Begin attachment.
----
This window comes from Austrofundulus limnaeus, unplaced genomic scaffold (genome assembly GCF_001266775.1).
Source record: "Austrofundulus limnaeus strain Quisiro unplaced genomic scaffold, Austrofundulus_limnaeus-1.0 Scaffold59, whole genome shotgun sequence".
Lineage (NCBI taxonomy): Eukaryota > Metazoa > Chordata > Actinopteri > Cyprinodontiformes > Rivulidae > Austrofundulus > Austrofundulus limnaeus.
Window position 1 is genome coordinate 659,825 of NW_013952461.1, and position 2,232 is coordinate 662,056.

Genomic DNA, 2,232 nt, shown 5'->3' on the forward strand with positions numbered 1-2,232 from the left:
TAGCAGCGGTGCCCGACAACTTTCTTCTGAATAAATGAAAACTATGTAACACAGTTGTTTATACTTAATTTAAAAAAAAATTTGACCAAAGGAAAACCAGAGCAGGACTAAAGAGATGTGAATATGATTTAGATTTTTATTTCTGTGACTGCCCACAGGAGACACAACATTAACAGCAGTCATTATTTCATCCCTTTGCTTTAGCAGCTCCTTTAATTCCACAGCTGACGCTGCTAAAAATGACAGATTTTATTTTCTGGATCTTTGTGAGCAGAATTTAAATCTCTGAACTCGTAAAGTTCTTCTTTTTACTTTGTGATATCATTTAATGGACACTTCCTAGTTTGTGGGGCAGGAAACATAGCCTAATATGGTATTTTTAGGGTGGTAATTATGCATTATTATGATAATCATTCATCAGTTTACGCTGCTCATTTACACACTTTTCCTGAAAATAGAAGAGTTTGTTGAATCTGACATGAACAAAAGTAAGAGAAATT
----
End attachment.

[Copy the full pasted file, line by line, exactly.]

This window comes from Austrofundulus limnaeus, unplaced genomic scaffold (genome assembly GCF_001266775.1).
Source record: "Austrofundulus limnaeus strain Quisiro unplaced genomic scaffold, Austrofundulus_limnaeus-1.0 Scaffold59, whole genome shotgun sequence".
Lineage (NCBI taxonomy): Eukaryota > Metazoa > Chordata > Actinopteri > Cyprinodontiformes > Rivulidae > Austrofundulus > Austrofundulus limnaeus.
Window position 1 is genome coordinate 659,825 of NW_013952461.1, and position 2,232 is coordinate 662,056.

Genomic DNA, 2,232 nt, shown 5'->3' on the forward strand with positions numbered 1-2,232 from the left:
TAGCAGCGGTGCCCGACAACTTTCTTCTGAATAAATGAAAACTATGTAACACAGTTGTTTATACTTAATTTAAAAAAAAATTTGACCAAAGGAAAACCAGAGCAGGACTAAAGAGATGTGAATATGATTTAGATTTTTATTTCTGTGACTGCCCACAGGAGACACAACATTAACAGCAGTCATTATTTCATCCCTTTGCTTTAGCAGCTCCTTTAATTCCACAGCTGACGCTGCTAAAAATGACAGATTTTATTTTCTGGATCTTTGTGAGCAGAATTTAAATCTCTGAACTCGTAAAGTTCTTCTTTTTACTTTGTGATATCATTTAATGGACACTTCCTAGTTTGTGGGGCAGGAAACATAGCCTAATATGGTATTTTTAGGGTGGTAATTATGCATTATTATGATAATCATTCATCAGTTTACGCTGCTCATTTACACACTTTTCCTGAAAATAGAAGAGTTTGTTGAATCTGACATGAACAAAAGTAAGAGAAATT